Howdy @Rob Stein

I think your cash flow analysis is a little too optimistic. $600 per month total cash flow sounds great. However, your expenses are not what I would consider conservative. How confident are you in the 5% Vacancy? I do not go below 8.34% (one months rent) when analyzing potential deals. Your CapEx amount is extremely low. Have you had the property inspected? If not, how do you know what condition every part of the property is in or how long it should last. Until you know that I would stay conservative and use 10% in my analysis. You did not include Property Management. Even if you plan on self managing it is wise to include PM in your calculations. If you plan to expand your portfolio you may decide you will need a PM at a later date. It may be difficult to add it in at that time. Use 10% for PM.

$250 (8.34%) for Vacancy.  $100 more than your number.

$300 (10%) CapEx. $200 more.

$300 (10%) PM.  

That’s $600 more in expenses than you have.  My point is be sure to make a conservative analysis.  If the actual numbers support your more optimistic analysis then great.  If not it is better to find out now than later.

Regarding the underpaying tenant.  Using my numbers you can see where it will hurt not collecting the full rent.  Your decision.

Originally posted by @John Leavelle :

Howdy @Rob Stein

I think your cash flow analysis is a little too optimistic. $600 per month total cash flow sounds great. However, your expenses are not what I would consider conservative. How confident are you in the 5% Vacancy? I do not go below 8.34% (one months rent) when analyzing potential deals. Your CapEx amount is extremely low. Have you had the property inspected? If not, how do you know what condition every part of the property is in or how long it should last. Until you know that I would stay conservative and use 10% in my analysis. You did not include Property Management. Even if you plan on self managing it is wise to include PM in your calculations. If you plan to expand your portfolio you may decide you will need a PM at a later date. It may be difficult to add it in at that time. Use 10% for PM.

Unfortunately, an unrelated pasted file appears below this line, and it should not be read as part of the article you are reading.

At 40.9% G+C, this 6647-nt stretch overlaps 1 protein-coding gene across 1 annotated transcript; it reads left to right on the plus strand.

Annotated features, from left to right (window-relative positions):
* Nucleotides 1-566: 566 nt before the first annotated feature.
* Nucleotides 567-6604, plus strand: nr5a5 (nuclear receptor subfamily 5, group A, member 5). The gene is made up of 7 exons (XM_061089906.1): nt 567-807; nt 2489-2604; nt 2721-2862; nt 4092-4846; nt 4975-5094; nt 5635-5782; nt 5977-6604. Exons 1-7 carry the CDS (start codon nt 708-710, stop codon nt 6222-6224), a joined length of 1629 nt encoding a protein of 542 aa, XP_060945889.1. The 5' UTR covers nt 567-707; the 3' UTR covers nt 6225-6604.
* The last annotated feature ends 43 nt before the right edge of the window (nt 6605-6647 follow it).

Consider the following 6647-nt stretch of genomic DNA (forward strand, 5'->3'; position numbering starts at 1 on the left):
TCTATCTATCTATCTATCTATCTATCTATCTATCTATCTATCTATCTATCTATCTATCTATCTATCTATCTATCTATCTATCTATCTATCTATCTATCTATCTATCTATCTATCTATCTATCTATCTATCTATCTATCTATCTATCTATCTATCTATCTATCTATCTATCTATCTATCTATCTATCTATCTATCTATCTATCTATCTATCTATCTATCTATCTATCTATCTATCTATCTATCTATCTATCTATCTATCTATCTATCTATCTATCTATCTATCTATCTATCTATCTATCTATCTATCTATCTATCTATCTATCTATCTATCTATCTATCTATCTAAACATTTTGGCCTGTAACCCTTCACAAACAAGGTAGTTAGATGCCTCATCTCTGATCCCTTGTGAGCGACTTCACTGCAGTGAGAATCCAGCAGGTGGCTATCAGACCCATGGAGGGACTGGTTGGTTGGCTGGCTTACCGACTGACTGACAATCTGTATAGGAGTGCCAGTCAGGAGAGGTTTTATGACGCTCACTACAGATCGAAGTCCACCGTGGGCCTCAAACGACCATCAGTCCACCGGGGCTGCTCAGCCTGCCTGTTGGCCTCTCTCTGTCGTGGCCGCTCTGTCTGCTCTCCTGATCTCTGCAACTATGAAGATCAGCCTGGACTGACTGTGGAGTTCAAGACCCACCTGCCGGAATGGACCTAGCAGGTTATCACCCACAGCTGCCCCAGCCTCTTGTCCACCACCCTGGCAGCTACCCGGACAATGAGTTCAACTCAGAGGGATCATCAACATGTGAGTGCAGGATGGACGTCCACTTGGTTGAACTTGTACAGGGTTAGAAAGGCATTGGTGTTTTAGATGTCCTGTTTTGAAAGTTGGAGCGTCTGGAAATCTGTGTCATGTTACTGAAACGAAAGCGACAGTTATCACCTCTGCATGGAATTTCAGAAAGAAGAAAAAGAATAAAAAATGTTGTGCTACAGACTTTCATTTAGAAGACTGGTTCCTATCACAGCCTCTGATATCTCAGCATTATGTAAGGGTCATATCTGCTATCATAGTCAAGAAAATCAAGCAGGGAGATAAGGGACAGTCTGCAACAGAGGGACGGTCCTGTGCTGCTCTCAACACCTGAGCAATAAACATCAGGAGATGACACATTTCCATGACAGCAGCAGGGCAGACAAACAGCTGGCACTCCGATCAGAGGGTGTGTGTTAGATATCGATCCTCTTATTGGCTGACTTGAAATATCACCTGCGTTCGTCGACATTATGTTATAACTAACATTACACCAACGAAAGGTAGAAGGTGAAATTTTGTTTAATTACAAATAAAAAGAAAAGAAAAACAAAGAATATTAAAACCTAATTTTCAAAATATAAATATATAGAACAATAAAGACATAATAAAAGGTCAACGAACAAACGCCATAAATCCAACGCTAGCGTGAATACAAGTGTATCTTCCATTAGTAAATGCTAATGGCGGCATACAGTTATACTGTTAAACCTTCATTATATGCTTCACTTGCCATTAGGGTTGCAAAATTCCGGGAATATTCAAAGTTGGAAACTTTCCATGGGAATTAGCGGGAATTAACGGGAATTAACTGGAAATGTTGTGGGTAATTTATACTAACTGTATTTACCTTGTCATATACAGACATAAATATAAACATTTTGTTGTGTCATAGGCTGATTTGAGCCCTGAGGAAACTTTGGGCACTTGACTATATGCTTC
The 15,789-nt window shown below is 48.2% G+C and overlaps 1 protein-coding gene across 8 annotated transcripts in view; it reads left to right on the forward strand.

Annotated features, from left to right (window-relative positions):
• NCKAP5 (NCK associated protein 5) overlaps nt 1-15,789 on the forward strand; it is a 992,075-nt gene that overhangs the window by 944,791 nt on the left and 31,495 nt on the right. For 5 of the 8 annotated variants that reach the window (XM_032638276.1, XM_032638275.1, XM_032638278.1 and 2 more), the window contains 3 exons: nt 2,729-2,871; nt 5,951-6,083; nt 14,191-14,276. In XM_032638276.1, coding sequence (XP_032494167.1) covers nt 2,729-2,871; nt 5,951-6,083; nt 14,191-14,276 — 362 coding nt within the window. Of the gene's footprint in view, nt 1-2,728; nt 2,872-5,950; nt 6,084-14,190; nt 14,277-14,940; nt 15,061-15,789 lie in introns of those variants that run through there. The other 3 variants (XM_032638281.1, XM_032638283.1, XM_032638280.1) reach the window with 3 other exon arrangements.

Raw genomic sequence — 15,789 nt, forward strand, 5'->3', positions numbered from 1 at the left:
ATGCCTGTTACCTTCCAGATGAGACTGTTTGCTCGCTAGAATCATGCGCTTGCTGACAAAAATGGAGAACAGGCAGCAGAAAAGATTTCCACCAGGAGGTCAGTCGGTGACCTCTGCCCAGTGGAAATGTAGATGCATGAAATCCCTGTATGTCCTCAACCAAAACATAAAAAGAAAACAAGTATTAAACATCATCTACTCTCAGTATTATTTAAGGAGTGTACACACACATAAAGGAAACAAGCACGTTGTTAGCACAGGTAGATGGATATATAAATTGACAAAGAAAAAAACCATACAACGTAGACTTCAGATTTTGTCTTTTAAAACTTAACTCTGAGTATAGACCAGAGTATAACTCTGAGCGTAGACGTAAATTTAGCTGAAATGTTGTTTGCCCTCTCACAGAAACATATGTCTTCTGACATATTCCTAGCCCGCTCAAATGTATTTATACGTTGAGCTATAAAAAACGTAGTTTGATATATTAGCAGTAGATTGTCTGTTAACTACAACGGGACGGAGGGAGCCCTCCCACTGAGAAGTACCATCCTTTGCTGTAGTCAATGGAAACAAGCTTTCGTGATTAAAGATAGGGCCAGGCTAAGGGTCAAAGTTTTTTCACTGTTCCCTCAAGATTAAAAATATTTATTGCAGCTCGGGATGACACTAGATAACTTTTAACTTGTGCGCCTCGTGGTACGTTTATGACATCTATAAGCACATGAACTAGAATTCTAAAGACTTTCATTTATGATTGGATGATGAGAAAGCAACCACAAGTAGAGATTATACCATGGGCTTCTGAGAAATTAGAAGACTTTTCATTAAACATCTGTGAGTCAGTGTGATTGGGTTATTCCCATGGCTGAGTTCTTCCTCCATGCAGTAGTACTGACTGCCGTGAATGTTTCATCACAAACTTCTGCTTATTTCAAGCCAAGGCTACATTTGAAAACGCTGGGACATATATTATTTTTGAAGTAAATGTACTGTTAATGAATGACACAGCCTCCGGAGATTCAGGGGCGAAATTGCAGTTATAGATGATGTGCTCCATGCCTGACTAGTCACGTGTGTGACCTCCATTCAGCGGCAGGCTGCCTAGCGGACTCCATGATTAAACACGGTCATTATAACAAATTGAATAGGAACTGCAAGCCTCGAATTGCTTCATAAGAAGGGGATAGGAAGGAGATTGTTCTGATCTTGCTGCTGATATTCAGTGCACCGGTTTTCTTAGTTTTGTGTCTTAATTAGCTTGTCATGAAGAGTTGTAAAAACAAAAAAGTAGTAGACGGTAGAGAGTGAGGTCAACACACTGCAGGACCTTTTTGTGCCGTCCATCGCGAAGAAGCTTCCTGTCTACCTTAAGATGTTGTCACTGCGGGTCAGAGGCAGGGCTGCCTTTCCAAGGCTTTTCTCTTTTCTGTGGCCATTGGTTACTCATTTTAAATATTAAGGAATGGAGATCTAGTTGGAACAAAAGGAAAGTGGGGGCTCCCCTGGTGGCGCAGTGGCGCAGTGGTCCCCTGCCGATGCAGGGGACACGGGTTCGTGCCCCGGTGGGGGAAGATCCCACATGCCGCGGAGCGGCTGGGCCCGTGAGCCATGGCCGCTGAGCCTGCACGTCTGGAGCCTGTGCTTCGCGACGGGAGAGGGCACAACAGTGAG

$250 (8.34%) for Vacancy.  $100 more than your number.

$300 (10%) CapEx. $200 more.

$300 (10%) PM.  

That’s $600 more in expenses than you have.  My point is be sure to make a conservative analysis.  If the actual numbers support your more optimistic analysis then great.  If not it is better to find out now than later.

Regarding the underpaying tenant.  Using my numbers you can see where it will hurt not collecting the full rent.  Your decision.

John, thank you so very much for your detailed reply and time you took to read my post. I understand your points, and will raise my expenses accordingly. It's a tough situation for this property, the current owner really backed himself into a corner for whoever would purchase this property from him, walking into a property that's taking in far less rent than it should. The other unit is a 2/1 that was renting for $1,500 (fair market) and the owner lowered to $1,200 for the new tenants, and that rate is locked in for 2 years should they renew the lease. 

John, if you don't mind giving a few more moments of your time, with the increased expenditures, how would you adjust the offer to the owner? Lower offering price? Less interest? Perhaps a contingency that says this offer is contingent upon him getting the tenant to agree to the lease terms, or maybe the owner will start receiving payments once fair market rents are reached? Thanks again John I sincerely appreciate your time!